My Daily Constitution Programming for exhibition, Terra Nullis at Verge Center for the Arts, Sacramento
MDC creates two programs for the opening weekend of Terra Nullius, a new exhibition by the Los Angeles based artist Lisa Oxley at Verge Center for the Arts in Sacramento. Terra Nullias is translated as “Nobody’s Thing” or “Nobody’s Land”; land uninhabited or belonging to no one. In international law it is used to designate a territory that has never been subject to the sovereignty of any state: international airspace, oceans beyond the continental shelf, outer space and the planets of the solar system are designated as terra nullius. Often a swath of land between two contested territories, it points to borders, walls, and issues of citizenry. In this exhibition, Oxley navigates these questions and the in-between space that the title implies through painting installation, architecture, and dialogue, activating the space that Verge provides as a cultural institution within the expanded site of the State Capitol in Sacramento, and beyond it, in the US.
Saturday, December 9, 2017 3:30 PM - Artist Walkthrough with Lisa Oxley 4 - 6 PM - Constitution Happy Hour: What are the rights of immigrants under the Constitution? with UC Davis Law Professor Jack Chin
Immigration laws and policies reflect a wide range of social, political and historical norms that inform the meaning of U.S. citizenship as well as restrictions placed on non-citizens. While constantly evolving, immigration law has entered yet a new era of indeterminacy as the federal government increases aggressive enforcement tactics and obstructs city and state efforts to protect its immigrant residents. Professor Jack Chin will guide a discussion on the constitutional rights of non-citizens, the framework that regulates the admission and removal of non-citizens, and recent struggles in immigrants' rights advocacy.
Gabriel "Jack" Chin is a teacher and scholar of Immigration Law, Criminal Procedure, and Race and Law. His scholarship has appeared in the Penn,UCLA, Cornell, and Harvard Civil Rights-Civil Liberties law reviews and the Yale, Duke and Georgetown law journals among others. The U.S. Supreme Court cited his work on collateral consequences of criminal conviction in Chaidez v. United States, 133 S. Ct. 1103, 1109 (2013), in which the Court called his Cornell Law Review article “the principal scholarly article on the subject” and in Padilla v. Kentucky, 130 S. Ct. 1473 (2010), which agreed with his contention that the Sixth Amendment required defense counsel to advise clients about potential deportation consequences of guilty pleas. Justice Sotomayor cited his Penn Law Review article in her dissent in Utah v. Strieff, 136 S. Ct. 2056, 2070 (2016). He teaches Criminal Law, Criminal Procedure, and Immigration, and is Director of Clinical Legal Education. He also works with students on professional projects. His efforts with students to repeal Jim Crow laws still on the books includes a successful 2003 petition to the Ohio legislature to ratify the Fourteenth Amendment, 136 years after the state disapproved it during the ratification process. He and his students also achieved the repeal of anti-Asian alien land laws which were on the books in Kansas, New Mexico and Wyoming. For this work, "A" Magazine named him one of the “25 Most Notable Asians in America.” In connection with classes with a practical component, he has tried felony cases and argued criminal appeals with his students.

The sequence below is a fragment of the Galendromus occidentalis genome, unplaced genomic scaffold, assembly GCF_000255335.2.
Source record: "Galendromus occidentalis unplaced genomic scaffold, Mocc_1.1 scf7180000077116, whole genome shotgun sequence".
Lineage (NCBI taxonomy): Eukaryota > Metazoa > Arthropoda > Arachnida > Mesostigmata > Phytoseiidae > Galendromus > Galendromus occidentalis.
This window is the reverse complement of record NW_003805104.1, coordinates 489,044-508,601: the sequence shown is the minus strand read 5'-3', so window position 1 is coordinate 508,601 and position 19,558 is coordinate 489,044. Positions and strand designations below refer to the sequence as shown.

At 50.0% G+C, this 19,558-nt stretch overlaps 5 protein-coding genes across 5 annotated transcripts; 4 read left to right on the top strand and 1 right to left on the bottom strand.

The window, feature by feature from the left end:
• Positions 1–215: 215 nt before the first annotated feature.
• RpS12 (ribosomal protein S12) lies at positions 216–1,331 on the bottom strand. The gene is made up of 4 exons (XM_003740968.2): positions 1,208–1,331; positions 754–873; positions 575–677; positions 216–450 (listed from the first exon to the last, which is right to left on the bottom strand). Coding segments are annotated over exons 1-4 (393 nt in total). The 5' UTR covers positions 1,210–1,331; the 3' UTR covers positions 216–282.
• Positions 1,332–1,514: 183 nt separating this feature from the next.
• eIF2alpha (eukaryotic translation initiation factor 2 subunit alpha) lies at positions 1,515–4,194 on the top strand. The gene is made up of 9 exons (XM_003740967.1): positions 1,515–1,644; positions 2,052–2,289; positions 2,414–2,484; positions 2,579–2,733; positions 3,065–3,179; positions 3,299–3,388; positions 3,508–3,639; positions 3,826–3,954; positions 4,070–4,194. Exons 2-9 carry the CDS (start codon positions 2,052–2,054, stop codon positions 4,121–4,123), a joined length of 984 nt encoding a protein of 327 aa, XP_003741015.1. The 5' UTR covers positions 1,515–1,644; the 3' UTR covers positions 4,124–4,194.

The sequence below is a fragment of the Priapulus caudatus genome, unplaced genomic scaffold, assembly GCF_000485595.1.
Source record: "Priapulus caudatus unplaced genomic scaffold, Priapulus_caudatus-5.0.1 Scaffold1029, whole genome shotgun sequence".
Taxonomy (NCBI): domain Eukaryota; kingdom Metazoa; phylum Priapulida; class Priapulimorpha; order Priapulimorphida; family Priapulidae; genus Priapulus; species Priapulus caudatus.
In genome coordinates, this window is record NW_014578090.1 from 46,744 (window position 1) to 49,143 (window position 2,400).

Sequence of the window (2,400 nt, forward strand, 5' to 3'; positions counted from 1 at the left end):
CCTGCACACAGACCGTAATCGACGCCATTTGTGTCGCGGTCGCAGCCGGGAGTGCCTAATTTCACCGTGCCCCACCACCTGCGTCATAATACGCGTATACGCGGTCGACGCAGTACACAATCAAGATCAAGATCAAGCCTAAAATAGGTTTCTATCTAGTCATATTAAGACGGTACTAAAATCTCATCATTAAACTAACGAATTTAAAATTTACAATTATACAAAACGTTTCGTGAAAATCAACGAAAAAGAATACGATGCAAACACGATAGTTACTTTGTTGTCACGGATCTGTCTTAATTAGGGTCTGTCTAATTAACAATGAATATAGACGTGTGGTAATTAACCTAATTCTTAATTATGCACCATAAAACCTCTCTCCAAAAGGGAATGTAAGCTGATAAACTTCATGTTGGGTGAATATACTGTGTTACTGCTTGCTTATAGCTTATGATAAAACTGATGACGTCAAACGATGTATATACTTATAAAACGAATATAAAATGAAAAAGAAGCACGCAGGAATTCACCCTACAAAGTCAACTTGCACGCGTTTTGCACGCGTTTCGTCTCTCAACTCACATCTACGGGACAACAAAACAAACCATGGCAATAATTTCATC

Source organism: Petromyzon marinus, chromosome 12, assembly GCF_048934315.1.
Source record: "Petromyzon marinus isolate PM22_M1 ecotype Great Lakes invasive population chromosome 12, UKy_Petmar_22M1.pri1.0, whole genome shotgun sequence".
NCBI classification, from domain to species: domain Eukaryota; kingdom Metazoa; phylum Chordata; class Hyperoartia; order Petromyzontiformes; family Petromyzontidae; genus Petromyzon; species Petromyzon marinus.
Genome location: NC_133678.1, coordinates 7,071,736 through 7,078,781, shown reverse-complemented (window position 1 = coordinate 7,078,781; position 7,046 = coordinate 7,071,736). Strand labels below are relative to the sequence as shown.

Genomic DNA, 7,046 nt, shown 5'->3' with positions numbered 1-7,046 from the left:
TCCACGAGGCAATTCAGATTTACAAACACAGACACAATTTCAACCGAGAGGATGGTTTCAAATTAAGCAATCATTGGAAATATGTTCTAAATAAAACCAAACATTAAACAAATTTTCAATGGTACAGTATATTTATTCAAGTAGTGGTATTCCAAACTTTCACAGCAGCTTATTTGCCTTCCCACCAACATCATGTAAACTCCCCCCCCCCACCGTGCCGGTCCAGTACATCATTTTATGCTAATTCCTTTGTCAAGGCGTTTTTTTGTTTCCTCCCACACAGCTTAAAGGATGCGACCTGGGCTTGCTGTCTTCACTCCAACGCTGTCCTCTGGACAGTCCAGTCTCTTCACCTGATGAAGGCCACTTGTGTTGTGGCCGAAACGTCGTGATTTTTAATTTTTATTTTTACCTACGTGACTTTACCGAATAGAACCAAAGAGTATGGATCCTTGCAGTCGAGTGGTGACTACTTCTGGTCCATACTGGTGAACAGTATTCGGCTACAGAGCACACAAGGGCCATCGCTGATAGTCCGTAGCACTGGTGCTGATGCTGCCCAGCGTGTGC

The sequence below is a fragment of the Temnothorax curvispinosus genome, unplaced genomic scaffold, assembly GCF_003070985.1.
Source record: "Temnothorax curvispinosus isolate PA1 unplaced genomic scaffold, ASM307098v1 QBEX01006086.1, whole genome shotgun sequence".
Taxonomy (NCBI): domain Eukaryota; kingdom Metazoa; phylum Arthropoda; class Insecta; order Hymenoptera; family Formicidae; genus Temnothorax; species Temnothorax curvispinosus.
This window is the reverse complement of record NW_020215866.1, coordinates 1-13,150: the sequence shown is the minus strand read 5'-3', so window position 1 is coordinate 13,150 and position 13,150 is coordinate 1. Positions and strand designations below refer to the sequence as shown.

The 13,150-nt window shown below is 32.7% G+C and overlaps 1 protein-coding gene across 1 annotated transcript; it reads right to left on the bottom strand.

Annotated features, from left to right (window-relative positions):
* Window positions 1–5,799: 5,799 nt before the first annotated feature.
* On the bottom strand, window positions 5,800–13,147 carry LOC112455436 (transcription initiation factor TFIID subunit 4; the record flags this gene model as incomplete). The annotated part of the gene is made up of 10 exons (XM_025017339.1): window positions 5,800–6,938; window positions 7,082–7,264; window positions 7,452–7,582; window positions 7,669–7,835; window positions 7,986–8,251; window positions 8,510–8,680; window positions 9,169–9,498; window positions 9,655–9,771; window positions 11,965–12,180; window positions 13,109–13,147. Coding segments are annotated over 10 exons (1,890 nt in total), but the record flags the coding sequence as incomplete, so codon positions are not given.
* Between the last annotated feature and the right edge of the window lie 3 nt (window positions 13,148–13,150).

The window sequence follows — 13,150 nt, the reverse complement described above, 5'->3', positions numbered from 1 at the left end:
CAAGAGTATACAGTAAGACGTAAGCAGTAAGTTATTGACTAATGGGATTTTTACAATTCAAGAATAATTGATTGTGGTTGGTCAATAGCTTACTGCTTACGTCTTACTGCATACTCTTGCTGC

Sunday, December 10, 11 AM - 1 PMConstitution Café: Humanizing Deportation — Stories from the Ground with Robert Irwin, Principle Investigator, Humanizing Deportation 1 PM - Artist Walkthrough with Lisa Oxley
Humanizing Deportation/Humanizando la Deportación http://humanizandoladeportacion.ucdavis.edu/en/ is a digital storytelling (participatory community based audiovisual media) project that aims to make visible the range of humanitarian issues that proliferate in our current regime of state sponsored mass human displacement. This collaboration between UC Davis and El Colegio de la Frontera Norte, whose first phase of fieldwork was realized this past summer in Tijuana, has assisted community members in producing a bilingual open access archive of over 40 testimonial audiovisual shorts recounting lived experiences of deportation. These personal stories help audiences to understand the range of people who are being deported, as well as the effects of deportation on those being deported as well as their families. A second phase will expand the archive to other parts of Mexico through new partnerships between UC Davis and Mexican academic and community based organizations. The UC Davis based project team, led by codirector Robert McKee Irwin, will present examples from this archive, inviting discussion about the project itself as well as the material in its archive.
Robert McKee Irwin (PhD New York University) is Professor in the Department of Spanish and Portuguese at UC Davis, where he specializes in Mexican and Mexican American Cultural Studies. He is codirector of the Mellon Initiative in Comparative Border Studies: http://borderstudies.ucdavis.edu/. He is author of numerous books and articles on Mexican and Mexican cultural histories, with focus in questions of gender and migration, as well as popular and media culture. His most recent work engages directly with community through collaborations in digital storytelling. Robert helped launch Humanizing Deportation in the summer of 2017.
Verge Center for the Arts 625 S St, Sacramento, California 95811